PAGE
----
- 5. Expressions of cysteine-rich61, connective tissue growth factor and Nov genes in hepatocellular carcinoma and their clinical significance. (nih.gov)
- A common feature of these pathways is that they activate 'master transcription factors' (Snail, Slug, Zeb-1, Twist, etc) which switch on the EMT programme in epithelial cells, namely, downregulating E-cadherin expression and other genes linked to the epithelial phenotype and activating the transcription of genes associated with the mesenchymal phenotype. (bmj.com)
- They've discovered that the zebrafish's damaged cells secrete a molecule known as connective tissue growth factor a (CTGFa) that is essential in regenerating its severed spinal cord. (nih.gov)
- Different regulatory mechanisms between mRNA and protein expression or localized changes missed due to homogenization of the tissue samples, may explain the discrepancy in findings. (cdc.gov)
- 6. Nephroblastoma overexpressed gene (NOV) codes for a growth factor that induces protein tyrosine phosphorylation. (nih.gov)
- 7. CCN proteins are distinct from, and should not be considered members of, the insulin-like growth factor-binding protein superfamily. (nih.gov)
- Increased collagen deposition in tissues is a characteristic feature of systemic sclerosis. (medscape.com)
- Increased collagen production or disturbances in its degradation can cause excessive collagen deposition in tissues. (medscape.com)
- Wound healing is an extremely dynamic process that includes a variety of cellular and biochemical processes, of which dermis collagen remodeling and scar budding are two important parts of tissue repair during the maturation phase ( 3 ). (spandidos-publications.com)
- Fibroblasts are a type of mesenchymal cell in connective tissue and have a significant role in depositing the collagen and elastic fibers of the ECM ( 10 ). (spandidos-publications.com)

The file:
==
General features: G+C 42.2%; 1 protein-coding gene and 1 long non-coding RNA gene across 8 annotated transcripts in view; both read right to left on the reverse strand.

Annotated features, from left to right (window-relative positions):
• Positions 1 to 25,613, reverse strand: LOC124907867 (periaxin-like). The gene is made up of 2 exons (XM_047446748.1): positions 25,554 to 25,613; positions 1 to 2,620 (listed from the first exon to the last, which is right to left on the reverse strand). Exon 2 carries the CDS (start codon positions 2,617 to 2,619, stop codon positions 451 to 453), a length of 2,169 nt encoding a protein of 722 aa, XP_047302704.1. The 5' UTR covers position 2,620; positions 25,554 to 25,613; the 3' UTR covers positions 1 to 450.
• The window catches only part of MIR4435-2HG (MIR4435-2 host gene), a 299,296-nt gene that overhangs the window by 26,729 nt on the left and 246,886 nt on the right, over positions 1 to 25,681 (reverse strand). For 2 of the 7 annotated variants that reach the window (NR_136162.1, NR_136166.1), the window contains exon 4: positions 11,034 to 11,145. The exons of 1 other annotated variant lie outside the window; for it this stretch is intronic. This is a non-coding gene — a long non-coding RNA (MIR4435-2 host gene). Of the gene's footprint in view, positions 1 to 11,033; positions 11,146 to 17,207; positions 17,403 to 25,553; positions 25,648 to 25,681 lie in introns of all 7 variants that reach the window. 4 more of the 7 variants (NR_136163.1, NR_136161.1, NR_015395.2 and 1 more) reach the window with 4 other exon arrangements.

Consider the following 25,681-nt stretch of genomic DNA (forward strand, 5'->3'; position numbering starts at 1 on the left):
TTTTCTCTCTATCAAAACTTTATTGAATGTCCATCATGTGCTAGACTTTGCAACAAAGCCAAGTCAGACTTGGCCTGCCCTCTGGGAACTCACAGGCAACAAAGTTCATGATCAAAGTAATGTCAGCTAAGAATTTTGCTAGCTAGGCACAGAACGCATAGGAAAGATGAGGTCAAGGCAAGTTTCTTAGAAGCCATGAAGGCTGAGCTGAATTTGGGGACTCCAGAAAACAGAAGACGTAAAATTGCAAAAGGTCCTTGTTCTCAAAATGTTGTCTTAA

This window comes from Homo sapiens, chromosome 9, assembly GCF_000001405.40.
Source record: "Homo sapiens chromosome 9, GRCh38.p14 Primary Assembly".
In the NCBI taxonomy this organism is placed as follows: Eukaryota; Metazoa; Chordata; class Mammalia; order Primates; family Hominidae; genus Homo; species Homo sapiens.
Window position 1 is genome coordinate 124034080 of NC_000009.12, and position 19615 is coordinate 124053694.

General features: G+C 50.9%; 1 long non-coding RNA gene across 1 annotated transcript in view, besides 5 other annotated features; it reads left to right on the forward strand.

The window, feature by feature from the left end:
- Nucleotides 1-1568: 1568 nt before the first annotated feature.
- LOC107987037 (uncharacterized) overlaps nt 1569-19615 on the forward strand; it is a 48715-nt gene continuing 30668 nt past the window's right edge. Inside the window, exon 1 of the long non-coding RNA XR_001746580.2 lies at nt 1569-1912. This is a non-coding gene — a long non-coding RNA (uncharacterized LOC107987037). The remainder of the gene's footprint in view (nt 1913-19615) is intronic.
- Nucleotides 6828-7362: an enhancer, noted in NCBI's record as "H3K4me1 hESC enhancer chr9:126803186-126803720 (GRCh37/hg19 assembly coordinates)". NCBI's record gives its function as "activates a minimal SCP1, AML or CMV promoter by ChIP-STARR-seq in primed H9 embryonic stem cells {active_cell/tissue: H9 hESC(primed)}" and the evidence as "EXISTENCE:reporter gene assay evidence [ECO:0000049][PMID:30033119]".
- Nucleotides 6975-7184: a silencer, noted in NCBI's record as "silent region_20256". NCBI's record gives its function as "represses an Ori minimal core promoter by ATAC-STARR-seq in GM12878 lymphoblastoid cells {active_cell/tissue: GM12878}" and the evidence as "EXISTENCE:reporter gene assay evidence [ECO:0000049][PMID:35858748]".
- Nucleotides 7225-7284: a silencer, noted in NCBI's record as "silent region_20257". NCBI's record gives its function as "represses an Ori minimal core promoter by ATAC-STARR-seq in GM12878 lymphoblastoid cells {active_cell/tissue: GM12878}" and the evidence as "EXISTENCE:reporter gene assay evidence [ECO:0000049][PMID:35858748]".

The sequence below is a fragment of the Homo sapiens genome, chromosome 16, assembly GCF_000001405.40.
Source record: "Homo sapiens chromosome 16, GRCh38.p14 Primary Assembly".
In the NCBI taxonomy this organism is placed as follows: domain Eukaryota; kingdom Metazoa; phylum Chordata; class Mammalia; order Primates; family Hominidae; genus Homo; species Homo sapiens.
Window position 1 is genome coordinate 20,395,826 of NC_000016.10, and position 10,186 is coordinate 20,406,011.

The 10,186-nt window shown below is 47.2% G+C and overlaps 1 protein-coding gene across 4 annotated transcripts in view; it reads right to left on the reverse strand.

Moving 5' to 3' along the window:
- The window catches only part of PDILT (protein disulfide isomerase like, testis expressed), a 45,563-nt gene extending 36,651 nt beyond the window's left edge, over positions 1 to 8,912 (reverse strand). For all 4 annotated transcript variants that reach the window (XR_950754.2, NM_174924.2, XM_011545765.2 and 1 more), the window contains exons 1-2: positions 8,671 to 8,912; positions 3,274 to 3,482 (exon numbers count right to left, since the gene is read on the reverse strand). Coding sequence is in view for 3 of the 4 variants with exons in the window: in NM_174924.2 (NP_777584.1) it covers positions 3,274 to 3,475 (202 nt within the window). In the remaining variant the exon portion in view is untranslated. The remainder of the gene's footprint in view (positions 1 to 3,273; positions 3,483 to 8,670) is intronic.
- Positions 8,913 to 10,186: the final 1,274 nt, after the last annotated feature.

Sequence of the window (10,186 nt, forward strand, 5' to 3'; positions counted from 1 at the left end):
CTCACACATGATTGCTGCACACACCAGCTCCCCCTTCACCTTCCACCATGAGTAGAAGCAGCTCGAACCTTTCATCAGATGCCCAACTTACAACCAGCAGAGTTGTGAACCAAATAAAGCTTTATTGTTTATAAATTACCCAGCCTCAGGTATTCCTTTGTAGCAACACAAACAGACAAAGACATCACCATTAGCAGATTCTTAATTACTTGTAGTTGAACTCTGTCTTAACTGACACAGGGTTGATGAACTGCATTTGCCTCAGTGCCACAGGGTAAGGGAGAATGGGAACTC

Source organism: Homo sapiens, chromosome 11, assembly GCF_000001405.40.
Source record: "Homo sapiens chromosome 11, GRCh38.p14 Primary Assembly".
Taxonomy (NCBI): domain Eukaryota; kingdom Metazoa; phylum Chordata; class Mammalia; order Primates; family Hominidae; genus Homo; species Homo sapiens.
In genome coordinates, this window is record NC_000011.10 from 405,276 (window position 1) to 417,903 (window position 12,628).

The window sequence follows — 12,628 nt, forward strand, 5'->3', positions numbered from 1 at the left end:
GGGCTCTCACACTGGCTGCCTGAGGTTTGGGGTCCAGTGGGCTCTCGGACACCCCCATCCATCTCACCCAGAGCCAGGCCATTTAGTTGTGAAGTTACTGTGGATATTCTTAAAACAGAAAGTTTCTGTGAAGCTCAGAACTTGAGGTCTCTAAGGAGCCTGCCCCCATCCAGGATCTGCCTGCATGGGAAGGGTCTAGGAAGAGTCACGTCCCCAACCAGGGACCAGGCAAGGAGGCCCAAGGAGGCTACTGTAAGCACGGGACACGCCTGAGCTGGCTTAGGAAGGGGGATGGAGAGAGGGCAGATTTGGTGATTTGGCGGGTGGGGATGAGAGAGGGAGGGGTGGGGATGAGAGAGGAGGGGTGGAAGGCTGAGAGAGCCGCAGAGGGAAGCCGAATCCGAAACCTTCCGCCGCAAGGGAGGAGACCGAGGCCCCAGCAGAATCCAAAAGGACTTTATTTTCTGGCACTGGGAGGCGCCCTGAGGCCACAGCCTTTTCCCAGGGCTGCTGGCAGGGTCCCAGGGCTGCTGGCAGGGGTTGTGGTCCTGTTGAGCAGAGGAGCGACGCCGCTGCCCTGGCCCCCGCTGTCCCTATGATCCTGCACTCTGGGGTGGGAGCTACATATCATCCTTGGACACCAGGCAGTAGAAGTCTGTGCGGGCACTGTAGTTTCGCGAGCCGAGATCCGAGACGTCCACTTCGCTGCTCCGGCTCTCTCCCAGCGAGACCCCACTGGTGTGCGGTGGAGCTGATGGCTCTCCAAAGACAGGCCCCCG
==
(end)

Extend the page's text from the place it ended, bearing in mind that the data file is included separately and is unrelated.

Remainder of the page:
- Scars, which are harmful to normal tissue function, are created during skin wound healing and are specifically caused by excessive deposition of the ECM by fibroblasts and myofibroblasts ( 5 ). (spandidos-publications.com)
- It has been demonstrated that the heterogeneity of fibroblasts exerts positive effects on wound healing without scar formation and full recovery of the native tissue structures in fetuses and the oral mucosa ( 8 ). (spandidos-publications.com)
- Understanding these processes is crucial for elucidating pathomechanisms of connective tissue disorders characterized by ECM deficiency and growth factor dysregulation. (jbc.org)
- EMT is thought to be involved in the pathogenesis of numerous lung diseases ranging from developmental disorders, fibrotic tissue remodelling to lung cancer. (bmj.com)
- Patients with idiopathic, noninflammatory aneurysms are typically adults and present with symptoms of aneurysm later than do those individuals with identified connective tissue disorders. (medscape.com)
- When the fish's spinal cord is severed, something remarkable happens that doesn't occur in humans: supportive cells in the nervous system bridge the gap, allowing new nerve tissue to restore the spinal cord to full function within weeks. (nih.gov)
- Bone marrow adipocytes (BMAs), as a component of the bone marrow microenvironment, influence hematopoiesis through direct contact with cells and the secretion of adipocyte-derived factors. (frontiersin.org)
- Epigallocatechin gallate (EGCG), a compound found in green tea, appears to inhibit the biochemical processes that promote the growth and development of fibroid tumors cells, suggests a study funded in part by the National Institutes of Health. (nih.gov)
- Previous studies have shown that EGCG inhibited the growth of human uterine fibroid cells in laboratory cultures. (nih.gov)
- For the current study, the authors treated cultures of patients' fibroid cells with EGCG to gain insights into how EGCG might affect the biochemical processes underlying the growth of fibroid cells. (nih.gov)
- Similarly, EGCG disrupted biochemical pathways involved in fibroid cell growth, movement, metabolism, and signaling-the process cells use to send chemical messages that trigger their growth, development, and other activities. (nih.gov)
- Partially via defined oligopeptide sequences or structural domains, the ECM transfers specific signals to cells that act in concert with growth factors/cytokines. (thieme-connect.com)
- Connective tissue growth factor expression in the rat remnant kidney model and association with tubular epithelial cells undergoing transdifferentiation. (nih.gov)
- Activation of canonical Wnt signalling and β catenin makes epithelial cells susceptible to EMT caused by TGF-β, by inhibiting the growth arrest which is induced by TGF-β. (bmj.com)
- The prostaglandin-stimulatory, growth-suppressive activity was a product of non-T-lymphocyte, adherent cells and was present within 6 h of mononuclear cell culture. (jci.org)